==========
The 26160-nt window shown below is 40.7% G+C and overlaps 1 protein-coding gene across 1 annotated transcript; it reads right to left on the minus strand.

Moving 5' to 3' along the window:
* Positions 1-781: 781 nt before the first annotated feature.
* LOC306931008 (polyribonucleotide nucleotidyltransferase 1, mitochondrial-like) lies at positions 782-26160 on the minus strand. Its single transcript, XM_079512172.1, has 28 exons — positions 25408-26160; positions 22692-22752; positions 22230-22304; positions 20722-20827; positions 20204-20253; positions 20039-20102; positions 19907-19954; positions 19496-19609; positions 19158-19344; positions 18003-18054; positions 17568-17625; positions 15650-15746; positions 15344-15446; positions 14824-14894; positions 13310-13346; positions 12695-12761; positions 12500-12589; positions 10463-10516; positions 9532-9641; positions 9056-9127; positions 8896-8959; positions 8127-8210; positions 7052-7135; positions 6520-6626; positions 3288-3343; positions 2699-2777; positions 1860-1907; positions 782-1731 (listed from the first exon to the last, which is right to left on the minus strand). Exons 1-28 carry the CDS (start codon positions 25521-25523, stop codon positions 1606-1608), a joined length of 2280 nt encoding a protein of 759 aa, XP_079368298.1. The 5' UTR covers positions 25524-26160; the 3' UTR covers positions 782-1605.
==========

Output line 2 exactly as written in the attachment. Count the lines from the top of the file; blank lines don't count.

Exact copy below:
Moving 5' to 3' along the window: